ode to the egg, part 1 – carbonara
welcome to the first of what will be many posts dedicated to the wonderful creation that is the egg. simply amazing in design, functionality, and (most importantly) taste.
|jk attempts to make (mario batali’s) carbonara
recently we had a great dinner date with one of our “foodie” couples. i try and abstain from utilizing that overused adjective when describing food lovers, but it really applies here. he’s italian, makes his own limoncello, and is notorious for overdoing it (by either making too much food or ordering too much at a restaurant) – which i secretly love about him. also, he’s a talented web and graphic designer who is undaunted by html – another thing i secretly love.
she’s the menu planner with the sweet tooth, who also designs these unique baby gifts and very recently challenged herself to make a “pumpple” for thanksgiving. for those of you who don’t know what that is (and there’s probably a lot of you!), it’s a cake with both a pumpkin and apple pie baked inside. and yes, i will have an upcoming holiday post with pics praising that madness.
but back to our dinner date. since we all love to cook and eat, we often bypass the babysitter (they have 2 precious little girls), grab some wine & cheese, and cook a meal in the comfort of their home. we save money, get to have a leisurely and yummy evening, and almost always end the night with a shot of his homemade limoncello!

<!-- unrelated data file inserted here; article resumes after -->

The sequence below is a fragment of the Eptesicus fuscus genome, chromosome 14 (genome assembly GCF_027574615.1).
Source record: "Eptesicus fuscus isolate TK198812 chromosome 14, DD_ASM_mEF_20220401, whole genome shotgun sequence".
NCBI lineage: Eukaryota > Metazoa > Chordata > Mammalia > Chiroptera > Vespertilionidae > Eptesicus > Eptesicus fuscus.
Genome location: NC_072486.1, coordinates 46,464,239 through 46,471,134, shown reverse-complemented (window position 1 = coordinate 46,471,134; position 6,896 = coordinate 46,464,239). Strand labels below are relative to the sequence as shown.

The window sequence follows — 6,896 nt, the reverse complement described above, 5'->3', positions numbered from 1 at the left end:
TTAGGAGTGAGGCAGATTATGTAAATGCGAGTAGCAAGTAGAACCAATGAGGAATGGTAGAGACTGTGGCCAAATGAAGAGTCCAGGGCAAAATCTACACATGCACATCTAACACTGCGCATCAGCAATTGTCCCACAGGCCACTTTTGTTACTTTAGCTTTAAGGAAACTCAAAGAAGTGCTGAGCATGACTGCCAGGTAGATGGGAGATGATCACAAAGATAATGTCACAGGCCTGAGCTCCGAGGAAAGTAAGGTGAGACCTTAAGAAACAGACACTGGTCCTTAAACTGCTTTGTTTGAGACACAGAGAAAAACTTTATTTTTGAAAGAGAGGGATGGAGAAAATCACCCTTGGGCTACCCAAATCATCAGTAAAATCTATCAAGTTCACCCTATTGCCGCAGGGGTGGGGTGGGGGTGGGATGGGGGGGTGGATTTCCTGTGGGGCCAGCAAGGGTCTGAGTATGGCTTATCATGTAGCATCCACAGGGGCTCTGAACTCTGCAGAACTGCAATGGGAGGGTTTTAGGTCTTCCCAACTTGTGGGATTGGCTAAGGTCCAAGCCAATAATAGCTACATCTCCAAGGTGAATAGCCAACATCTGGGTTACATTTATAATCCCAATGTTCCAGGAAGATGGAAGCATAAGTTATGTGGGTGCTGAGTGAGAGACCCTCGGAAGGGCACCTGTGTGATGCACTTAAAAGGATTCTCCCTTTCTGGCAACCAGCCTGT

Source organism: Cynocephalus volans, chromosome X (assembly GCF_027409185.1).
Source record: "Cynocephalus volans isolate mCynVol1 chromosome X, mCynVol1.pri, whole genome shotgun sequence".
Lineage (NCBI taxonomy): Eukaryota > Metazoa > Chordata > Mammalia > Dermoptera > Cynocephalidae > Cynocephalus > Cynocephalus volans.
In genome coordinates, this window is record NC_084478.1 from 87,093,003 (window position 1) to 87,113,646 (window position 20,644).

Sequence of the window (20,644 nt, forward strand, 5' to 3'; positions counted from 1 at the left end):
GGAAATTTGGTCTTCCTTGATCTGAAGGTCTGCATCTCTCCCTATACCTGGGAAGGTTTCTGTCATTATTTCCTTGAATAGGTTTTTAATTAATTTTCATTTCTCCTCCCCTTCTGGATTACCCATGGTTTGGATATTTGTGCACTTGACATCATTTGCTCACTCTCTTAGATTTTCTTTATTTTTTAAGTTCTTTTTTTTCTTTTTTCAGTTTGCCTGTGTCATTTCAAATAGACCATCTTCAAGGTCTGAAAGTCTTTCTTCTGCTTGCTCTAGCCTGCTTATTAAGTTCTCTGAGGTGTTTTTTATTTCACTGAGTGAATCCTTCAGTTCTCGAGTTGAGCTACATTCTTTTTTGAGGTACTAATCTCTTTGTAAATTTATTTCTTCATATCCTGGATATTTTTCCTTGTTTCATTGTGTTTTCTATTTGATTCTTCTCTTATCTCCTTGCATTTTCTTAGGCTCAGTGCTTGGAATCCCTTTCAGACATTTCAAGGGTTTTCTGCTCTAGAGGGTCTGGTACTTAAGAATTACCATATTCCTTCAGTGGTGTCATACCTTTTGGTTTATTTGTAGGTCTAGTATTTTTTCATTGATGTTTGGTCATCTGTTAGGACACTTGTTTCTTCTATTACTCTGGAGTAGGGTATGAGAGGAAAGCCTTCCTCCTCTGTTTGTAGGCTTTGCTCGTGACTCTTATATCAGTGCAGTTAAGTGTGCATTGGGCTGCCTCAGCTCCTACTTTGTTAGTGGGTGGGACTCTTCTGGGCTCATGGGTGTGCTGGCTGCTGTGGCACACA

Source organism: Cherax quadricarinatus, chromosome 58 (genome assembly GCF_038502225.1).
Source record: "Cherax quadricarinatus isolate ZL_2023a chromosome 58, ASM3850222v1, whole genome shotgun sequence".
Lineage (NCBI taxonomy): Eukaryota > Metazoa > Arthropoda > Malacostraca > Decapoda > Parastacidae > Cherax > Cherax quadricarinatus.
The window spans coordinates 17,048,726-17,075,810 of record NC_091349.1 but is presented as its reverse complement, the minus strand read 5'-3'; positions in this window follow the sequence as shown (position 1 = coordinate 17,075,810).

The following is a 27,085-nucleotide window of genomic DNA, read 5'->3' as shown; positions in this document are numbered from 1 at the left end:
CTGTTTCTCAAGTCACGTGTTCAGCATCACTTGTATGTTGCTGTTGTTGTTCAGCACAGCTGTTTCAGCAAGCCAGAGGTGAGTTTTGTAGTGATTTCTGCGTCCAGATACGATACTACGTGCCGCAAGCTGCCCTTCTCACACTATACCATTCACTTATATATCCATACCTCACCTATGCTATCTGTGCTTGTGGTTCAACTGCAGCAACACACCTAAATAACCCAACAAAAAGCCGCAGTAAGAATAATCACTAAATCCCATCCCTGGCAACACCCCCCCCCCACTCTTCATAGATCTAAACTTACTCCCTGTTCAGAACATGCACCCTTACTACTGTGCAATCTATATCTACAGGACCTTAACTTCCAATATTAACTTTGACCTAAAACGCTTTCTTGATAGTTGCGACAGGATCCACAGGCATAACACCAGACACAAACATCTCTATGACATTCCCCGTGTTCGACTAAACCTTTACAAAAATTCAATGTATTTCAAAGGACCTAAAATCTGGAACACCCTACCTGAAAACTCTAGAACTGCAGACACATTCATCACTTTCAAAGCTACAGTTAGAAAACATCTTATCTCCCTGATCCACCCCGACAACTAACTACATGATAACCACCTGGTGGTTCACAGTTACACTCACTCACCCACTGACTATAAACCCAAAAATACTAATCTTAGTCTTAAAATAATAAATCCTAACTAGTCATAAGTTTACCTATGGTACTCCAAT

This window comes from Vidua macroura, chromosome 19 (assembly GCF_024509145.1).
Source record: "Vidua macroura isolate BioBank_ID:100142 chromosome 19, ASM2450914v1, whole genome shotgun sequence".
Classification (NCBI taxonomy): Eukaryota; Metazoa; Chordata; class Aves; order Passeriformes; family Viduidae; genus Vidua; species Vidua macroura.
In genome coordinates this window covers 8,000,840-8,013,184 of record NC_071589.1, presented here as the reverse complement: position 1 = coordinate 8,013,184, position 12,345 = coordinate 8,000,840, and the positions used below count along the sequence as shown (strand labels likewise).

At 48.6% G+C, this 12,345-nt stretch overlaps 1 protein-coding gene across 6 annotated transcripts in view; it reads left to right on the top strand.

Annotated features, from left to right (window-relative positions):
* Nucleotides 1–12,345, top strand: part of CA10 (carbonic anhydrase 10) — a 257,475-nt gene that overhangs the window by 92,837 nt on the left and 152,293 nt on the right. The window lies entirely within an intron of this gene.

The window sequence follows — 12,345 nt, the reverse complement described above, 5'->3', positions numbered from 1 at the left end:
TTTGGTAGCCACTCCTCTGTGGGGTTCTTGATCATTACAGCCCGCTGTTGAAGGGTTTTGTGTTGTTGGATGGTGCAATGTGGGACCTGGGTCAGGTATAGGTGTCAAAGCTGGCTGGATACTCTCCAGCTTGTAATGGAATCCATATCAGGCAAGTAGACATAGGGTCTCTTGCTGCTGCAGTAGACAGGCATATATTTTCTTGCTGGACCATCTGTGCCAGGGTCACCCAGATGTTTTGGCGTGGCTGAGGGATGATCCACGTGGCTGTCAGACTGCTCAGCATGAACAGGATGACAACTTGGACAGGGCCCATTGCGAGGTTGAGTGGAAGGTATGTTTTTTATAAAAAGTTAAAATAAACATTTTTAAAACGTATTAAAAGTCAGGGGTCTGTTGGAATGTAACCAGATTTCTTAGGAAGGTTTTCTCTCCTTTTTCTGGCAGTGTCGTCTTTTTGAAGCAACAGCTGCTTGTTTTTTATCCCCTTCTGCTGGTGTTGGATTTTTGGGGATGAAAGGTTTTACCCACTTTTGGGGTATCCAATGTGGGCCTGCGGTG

and where is the egg in all this? well i recently was given some homemade pancetta from a dear friend (and master french chef!) who helped kick-start the charcuterie trend here in dallas. he teaches classes on it (as well as a whole series of others that are just as amazing) and suggested it would be perfect for a carbonara. i had yet to tackle this famous italian dish of pancetta, pasta, and egg and was intrigued. i started googling for a go-to recipe and perused my cookbooks. i settled on the pasta man himself, mario batali. i didn’t defer from his recipe except for using some fresh black pepper linguine (instead of spaghetti) i’d picked up at the dallas farmer’s market.
|chef andre’s homemade pancetta
it was divine: creamy, spicy, & just the right amount of salt. i think next time i’d have extra eggs or a little olive oil on hand, as it turned out a tad dry. but anton, who’s eaten this dish in italy, said it was spot-on. the whole dinner was really great, and in the future i’ll post these sure-to-inspire dinner party menus. i also created a jk original: deconstructed caesar crostini. stay tuned for a recipe and pics!
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